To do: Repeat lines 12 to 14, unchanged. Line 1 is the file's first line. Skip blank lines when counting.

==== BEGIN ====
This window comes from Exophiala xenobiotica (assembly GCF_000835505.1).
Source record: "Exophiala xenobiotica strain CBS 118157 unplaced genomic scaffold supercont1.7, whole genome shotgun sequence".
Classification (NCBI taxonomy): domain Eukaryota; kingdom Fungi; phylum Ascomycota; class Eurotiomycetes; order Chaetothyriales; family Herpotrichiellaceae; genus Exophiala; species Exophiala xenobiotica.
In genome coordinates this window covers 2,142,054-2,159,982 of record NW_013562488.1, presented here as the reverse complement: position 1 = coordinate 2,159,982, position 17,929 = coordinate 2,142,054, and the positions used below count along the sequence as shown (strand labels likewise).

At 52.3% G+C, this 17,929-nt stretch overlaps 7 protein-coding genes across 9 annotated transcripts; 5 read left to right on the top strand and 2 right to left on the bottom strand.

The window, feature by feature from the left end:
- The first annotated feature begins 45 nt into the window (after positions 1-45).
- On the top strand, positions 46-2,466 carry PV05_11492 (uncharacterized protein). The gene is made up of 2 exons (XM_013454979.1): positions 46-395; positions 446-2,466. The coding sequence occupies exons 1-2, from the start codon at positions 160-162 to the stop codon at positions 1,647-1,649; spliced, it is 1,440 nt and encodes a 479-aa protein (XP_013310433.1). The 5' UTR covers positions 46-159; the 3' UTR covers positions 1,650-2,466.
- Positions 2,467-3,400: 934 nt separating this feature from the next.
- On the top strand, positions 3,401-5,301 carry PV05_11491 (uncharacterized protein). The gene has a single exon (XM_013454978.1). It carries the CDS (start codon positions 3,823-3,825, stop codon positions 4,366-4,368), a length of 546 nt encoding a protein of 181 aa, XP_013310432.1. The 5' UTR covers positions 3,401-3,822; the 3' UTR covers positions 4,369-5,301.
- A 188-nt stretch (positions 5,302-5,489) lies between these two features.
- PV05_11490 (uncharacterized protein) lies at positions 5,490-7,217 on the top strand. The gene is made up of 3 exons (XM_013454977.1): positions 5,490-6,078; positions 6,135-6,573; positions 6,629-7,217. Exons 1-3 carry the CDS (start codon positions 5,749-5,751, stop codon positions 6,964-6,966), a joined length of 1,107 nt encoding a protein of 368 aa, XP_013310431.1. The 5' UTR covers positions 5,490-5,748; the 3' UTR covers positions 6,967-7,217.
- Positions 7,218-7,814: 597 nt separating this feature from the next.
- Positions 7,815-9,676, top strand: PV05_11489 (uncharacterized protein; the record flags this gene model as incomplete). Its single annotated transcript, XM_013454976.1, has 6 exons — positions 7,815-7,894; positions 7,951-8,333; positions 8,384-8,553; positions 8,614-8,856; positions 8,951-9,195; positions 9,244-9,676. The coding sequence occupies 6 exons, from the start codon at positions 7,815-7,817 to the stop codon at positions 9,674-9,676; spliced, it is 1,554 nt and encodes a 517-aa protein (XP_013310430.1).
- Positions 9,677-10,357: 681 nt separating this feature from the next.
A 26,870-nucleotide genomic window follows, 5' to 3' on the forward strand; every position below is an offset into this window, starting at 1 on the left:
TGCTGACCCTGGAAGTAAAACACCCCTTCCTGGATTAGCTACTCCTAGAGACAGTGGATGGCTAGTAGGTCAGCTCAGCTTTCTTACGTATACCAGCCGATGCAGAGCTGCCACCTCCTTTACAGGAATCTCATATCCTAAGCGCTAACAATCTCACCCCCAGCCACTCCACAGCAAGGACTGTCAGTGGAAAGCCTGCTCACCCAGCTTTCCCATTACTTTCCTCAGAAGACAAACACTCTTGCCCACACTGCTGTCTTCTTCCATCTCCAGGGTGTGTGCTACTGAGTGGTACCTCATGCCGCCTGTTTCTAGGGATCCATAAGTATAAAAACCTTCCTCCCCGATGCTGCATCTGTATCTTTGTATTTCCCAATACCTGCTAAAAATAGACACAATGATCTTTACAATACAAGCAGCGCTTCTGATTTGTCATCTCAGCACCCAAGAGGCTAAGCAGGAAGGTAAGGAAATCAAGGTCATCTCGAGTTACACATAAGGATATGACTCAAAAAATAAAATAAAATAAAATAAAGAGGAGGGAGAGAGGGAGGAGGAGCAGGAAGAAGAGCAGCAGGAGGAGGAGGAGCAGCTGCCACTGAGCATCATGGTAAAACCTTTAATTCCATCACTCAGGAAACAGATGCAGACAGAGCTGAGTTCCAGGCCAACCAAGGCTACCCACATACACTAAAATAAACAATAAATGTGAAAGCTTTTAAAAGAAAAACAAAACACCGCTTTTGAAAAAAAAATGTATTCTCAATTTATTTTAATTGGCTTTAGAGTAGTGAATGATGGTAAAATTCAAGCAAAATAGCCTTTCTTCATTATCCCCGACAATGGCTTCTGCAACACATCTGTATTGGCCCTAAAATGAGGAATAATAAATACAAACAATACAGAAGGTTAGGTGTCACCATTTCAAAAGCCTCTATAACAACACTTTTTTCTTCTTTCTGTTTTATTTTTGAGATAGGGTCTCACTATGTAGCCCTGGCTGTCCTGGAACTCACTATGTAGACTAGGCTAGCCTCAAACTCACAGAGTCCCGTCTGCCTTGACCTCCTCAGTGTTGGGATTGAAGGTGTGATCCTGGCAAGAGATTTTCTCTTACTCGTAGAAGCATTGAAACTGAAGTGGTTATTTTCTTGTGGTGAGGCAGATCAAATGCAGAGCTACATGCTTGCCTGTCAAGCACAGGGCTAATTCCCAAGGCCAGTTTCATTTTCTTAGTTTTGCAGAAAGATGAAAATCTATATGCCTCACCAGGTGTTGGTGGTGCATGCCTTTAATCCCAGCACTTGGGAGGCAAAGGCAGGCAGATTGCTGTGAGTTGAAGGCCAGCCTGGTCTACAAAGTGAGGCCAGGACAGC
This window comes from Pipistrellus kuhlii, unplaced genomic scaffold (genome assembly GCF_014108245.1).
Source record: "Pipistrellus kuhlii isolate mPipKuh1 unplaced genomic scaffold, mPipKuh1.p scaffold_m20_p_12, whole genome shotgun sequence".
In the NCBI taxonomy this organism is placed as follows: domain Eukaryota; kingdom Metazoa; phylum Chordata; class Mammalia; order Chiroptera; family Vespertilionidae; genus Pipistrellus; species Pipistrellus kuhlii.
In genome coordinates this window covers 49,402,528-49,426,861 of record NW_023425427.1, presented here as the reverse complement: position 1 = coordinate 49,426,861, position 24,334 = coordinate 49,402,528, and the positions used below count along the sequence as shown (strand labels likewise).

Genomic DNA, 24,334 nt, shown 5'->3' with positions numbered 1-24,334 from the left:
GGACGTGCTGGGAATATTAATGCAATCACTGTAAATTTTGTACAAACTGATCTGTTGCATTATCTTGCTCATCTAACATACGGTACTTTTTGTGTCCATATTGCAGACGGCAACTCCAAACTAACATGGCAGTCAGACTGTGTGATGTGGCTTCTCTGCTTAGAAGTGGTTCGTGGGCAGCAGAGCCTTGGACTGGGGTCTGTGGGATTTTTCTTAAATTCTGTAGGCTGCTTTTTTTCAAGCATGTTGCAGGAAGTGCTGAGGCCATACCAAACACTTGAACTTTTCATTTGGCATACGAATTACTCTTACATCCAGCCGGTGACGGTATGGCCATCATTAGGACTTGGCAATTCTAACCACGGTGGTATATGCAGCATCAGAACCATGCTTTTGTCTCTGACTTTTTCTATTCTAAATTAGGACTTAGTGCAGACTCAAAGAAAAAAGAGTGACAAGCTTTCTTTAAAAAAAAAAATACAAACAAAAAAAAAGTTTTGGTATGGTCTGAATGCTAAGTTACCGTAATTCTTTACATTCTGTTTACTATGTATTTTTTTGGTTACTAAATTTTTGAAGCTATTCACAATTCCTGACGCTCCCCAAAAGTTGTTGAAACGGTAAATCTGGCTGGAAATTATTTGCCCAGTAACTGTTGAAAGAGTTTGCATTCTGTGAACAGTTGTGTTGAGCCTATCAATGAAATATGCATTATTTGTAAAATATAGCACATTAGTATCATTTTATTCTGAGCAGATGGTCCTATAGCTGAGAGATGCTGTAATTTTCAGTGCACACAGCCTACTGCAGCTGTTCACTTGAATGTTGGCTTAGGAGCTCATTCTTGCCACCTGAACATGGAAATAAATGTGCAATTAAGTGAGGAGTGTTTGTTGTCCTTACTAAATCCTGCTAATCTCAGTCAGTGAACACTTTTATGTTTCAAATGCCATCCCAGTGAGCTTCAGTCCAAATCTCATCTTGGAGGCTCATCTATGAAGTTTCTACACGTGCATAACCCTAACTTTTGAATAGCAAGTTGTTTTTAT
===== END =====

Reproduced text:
- PV05_11490 (uncharacterized protein) lies at positions 5,490-7,217 on the top strand. The gene is made up of 3 exons (XM_013454977.1): positions 5,490-6,078; positions 6,135-6,573; positions 6,629-7,217. Exons 1-3 carry the CDS (start codon positions 5,749-5,751, stop codon positions 6,964-6,966), a joined length of 1,107 nt encoding a protein of 368 aa, XP_013310431.1. The 5' UTR covers positions 5,490-5,748; the 3' UTR covers positions 6,967-7,217.
- Positions 7,218-7,814: 597 nt separating this feature from the next.
- Positions 7,815-9,676, top strand: PV05_11489 (uncharacterized protein; the record flags this gene model as incomplete). Its single annotated transcript, XM_013454976.1, has 6 exons — positions 7,815-7,894; positions 7,951-8,333; positions 8,384-8,553; positions 8,614-8,856; positions 8,951-9,195; positions 9,244-9,676. The coding sequence occupies 6 exons, from the start codon at positions 7,815-7,817 to the stop codon at positions 9,674-9,676; spliced, it is 1,554 nt and encodes a 517-aa protein (XP_013310430.1).